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Colin became the end of life caretaker for the man who, fifty years earlier, has abused him for many years; because he was able to forgive the man, his brother.
A half century after Colin endured six years of sexual abuse at the hands of his brother, he became his brother’s end of life caretaker. Colin took care of Graeme because he was able to, because he had confronted his brother and was then able to forgive him, because Colin had spent fifteen years confronting the legacies of what Graeme had done to him.
The legacies were many. He had protected himself during the abuse by learning to dissociate – separating from consciousness the horror of what he was experiencing. Dissociation became a habit, and a hindrance. The protection it provided was so complete that for more than three decades Colin had no access to the memories of the abuse.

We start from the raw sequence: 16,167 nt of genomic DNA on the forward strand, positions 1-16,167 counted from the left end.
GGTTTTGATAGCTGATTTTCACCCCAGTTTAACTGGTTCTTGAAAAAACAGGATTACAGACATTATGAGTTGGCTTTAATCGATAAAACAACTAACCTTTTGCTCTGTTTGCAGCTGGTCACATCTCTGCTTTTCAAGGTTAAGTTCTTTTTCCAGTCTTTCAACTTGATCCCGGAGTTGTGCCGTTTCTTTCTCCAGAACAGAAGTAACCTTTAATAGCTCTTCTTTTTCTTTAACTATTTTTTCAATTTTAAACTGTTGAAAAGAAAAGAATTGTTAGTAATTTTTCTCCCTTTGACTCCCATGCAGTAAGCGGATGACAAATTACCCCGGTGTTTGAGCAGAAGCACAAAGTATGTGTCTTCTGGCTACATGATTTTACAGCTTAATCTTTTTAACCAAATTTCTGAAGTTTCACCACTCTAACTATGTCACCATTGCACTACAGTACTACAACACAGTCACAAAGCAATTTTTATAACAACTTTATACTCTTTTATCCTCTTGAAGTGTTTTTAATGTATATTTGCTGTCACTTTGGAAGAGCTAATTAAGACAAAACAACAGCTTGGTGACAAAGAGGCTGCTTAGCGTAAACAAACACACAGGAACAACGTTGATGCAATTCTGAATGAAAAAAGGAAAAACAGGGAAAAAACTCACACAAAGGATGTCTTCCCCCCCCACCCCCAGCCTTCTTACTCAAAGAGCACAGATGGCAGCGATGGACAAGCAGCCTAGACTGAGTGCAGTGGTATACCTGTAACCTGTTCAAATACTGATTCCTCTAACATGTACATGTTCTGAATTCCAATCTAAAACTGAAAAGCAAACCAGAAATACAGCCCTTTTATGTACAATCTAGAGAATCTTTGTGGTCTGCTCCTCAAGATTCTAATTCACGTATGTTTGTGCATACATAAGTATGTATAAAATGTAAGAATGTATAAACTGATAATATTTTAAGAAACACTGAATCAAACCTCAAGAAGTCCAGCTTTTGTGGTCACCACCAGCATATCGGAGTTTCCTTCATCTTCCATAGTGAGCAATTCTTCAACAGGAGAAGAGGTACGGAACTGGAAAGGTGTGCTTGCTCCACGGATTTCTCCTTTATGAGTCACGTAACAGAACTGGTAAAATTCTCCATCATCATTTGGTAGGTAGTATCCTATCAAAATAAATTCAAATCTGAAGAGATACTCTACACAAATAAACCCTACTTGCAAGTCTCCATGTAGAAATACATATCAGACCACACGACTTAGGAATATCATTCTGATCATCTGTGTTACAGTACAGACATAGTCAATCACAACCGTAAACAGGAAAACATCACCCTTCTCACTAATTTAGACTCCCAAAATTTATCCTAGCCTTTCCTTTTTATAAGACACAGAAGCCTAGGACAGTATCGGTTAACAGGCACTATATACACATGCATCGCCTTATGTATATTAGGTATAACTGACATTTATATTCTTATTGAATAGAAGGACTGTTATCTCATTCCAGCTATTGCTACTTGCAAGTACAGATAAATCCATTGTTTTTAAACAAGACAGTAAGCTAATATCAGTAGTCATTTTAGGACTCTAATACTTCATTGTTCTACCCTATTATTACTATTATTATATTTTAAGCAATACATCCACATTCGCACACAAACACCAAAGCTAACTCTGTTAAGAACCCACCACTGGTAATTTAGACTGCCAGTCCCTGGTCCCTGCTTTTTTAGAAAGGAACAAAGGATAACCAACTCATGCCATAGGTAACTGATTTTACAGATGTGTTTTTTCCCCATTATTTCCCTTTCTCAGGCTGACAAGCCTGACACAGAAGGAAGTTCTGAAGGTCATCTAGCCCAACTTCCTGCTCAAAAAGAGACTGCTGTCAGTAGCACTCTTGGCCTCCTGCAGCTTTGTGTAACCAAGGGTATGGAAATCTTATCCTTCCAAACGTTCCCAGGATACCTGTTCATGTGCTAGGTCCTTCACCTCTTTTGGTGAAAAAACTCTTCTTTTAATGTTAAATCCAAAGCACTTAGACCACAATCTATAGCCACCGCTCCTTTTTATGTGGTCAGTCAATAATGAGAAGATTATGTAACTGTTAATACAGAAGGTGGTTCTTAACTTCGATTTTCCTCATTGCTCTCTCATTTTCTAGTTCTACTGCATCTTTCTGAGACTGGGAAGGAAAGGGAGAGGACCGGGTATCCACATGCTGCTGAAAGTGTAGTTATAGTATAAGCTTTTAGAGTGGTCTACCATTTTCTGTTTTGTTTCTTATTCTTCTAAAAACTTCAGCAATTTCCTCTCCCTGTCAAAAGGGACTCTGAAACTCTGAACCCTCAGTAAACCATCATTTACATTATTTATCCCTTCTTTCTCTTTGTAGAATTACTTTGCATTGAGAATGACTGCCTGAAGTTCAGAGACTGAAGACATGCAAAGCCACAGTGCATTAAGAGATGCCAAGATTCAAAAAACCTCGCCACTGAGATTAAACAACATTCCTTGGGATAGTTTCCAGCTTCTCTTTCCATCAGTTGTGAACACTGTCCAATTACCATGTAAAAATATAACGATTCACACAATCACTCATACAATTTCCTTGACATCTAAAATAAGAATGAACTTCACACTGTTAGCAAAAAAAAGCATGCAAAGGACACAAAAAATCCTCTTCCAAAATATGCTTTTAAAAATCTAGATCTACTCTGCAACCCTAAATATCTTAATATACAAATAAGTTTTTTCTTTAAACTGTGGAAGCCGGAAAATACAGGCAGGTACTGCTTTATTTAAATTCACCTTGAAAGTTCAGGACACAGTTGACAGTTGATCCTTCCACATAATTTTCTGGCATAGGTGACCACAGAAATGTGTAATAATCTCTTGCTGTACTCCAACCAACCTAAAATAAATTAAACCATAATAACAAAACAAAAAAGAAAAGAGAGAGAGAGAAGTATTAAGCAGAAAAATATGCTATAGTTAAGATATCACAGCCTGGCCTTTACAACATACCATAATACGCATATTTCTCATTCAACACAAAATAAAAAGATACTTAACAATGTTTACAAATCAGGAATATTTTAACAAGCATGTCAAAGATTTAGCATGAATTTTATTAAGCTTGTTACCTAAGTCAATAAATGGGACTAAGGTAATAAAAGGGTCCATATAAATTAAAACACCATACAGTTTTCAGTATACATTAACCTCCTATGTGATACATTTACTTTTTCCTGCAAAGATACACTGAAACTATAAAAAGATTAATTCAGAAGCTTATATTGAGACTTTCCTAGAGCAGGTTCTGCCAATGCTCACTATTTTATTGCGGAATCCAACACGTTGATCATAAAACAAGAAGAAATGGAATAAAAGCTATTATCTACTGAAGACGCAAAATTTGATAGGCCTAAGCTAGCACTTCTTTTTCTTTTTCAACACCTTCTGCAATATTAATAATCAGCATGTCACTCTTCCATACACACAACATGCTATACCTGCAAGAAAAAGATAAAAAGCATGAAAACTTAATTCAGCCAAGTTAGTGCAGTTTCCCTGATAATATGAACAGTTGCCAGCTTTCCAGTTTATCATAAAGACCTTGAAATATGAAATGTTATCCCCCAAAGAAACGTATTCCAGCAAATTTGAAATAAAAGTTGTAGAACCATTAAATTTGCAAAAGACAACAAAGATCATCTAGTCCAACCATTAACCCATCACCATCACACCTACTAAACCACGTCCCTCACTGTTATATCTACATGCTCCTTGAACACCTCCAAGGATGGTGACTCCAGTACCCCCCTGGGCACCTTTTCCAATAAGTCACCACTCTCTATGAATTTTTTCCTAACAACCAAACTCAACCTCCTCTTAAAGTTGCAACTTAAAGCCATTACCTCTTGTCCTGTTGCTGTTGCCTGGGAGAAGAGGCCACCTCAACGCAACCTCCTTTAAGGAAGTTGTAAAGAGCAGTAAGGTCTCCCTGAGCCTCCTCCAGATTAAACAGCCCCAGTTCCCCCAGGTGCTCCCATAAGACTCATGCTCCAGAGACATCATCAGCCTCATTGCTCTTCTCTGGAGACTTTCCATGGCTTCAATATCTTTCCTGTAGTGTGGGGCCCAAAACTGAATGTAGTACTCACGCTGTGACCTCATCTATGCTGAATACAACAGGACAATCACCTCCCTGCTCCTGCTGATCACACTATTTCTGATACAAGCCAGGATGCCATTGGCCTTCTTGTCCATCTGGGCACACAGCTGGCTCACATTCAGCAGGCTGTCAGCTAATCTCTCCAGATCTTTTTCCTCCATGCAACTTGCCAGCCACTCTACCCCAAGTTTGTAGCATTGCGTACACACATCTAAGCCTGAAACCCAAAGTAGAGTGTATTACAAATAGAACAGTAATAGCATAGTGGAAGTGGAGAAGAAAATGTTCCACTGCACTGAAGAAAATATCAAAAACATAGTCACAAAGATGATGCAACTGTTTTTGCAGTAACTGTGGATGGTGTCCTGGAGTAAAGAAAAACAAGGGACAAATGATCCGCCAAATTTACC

For years he isolated himself and did whatever he could to make himself invisible. And then, at the age of 17, Colin made a conscious decision to abandon isolation. He went to university, involved himself socially, and became enraptured with mountaineering. On the high altitude ice fields, one mistake away from a certain death, Colin discovered the sheer joy of adrenaline and – paradoxically – release from fear. When his axe buried itself into the ice, fear vanished.
Colin followed a serendipitous path into adulthood. He worked with people with disabilities, helping them to live independently. He worked with prisoners. He trained in psychodrama. And it was psychodrama that finally cracked the wall of dissociation that blocked him from the memories of what his brother had done to him. At the age of 45, those memories burst through.
It is perhaps not a surprise that today Colin works in restorative justice. He is steeped in the complexities of the relationship between the person who has been harmed and the perpetrator, helping them to find a form of justice that also provides a pathway to healing. Like the pathway that enabled Colin to take care of his dying brother.